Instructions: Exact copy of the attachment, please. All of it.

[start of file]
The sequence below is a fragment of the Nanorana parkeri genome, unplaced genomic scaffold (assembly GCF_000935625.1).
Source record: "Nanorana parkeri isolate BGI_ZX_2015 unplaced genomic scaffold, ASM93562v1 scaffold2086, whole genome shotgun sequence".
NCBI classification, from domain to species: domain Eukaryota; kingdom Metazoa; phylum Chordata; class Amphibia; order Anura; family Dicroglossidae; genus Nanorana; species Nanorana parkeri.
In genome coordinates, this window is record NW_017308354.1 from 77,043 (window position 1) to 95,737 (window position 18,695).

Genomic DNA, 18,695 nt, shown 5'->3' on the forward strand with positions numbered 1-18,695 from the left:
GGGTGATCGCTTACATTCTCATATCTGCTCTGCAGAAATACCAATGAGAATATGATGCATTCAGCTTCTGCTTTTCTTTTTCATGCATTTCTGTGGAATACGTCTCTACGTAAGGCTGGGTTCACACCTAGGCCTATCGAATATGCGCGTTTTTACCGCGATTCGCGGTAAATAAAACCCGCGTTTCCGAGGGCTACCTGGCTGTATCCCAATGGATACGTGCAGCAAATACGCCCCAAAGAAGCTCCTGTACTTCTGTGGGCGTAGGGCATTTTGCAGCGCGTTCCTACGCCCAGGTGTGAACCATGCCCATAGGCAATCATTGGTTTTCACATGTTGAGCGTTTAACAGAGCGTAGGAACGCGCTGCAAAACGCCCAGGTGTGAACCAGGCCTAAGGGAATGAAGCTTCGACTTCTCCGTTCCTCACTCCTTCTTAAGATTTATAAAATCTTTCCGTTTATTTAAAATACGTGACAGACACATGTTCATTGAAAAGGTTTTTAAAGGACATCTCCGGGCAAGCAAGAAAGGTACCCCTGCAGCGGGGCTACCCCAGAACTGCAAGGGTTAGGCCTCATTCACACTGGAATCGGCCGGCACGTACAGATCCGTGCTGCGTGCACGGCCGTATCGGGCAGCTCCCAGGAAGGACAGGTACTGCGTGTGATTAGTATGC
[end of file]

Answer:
The sequence below is a fragment of the Nanorana parkeri genome, unplaced genomic scaffold (assembly GCF_000935625.1).
Source record: "Nanorana parkeri isolate BGI_ZX_2015 unplaced genomic scaffold, ASM93562v1 scaffold2086, whole genome shotgun sequence".
NCBI classification, from domain to species: domain Eukaryota; kingdom Metazoa; phylum Chordata; class Amphibia; order Anura; family Dicroglossidae; genus Nanorana; species Nanorana parkeri.
In genome coordinates, this window is record NW_017308354.1 from 77,043 (window position 1) to 95,737 (window position 18,695).

Genomic DNA, 18,695 nt, shown 5'->3' on the forward strand with positions numbered 1-18,695 from the left:
GGGTGATCGCTTACATTCTCATATCTGCTCTGCAGAAATACCAATGAGAATATGATGCATTCAGCTTCTGCTTTTCTTTTTCATGCATTTCTGTGGAATACGTCTCTACGTAAGGCTGGGTTCACACCTAGGCCTATCGAATATGCGCGTTTTTACCGCGATTCGCGGTAAATAAAACCCGCGTTTCCGAGGGCTACCTGGCTGTATCCCAATGGATACGTGCAGCAAATACGCCCCAAAGAAGCTCCTGTACTTCTGTGGGCGTAGGGCATTTTGCAGCGCGTTCCTACGCCCAGGTGTGAACCATGCCCATAGGCAATCATTGGTTTTCACATGTTGAGCGTTTAACAGAGCGTAGGAACGCGCTGCAAAACGCCCAGGTGTGAACCAGGCCTAAGGGAATGAAGCTTCGACTTCTCCGTTCCTCACTCCTTCTTAAGATTTATAAAATCTTTCCGTTTATTTAAAATACGTGACAGACACATGTTCATTGAAAAGGTTTTTAAAGGACATCTCCGGGCAAGCAAGAAAGGTACCCCTGCAGCGGGGCTACCCCAGAACTGCAAGGGTTAGGCCTCATTCACACTGGAATCGGCCGGCACGTACAGATCCGTGCTGCGTGCACGGCCGTATCGGGCAGCTCCCAGGAAGGACAGGTACTGCGTGTGATTAGTATGC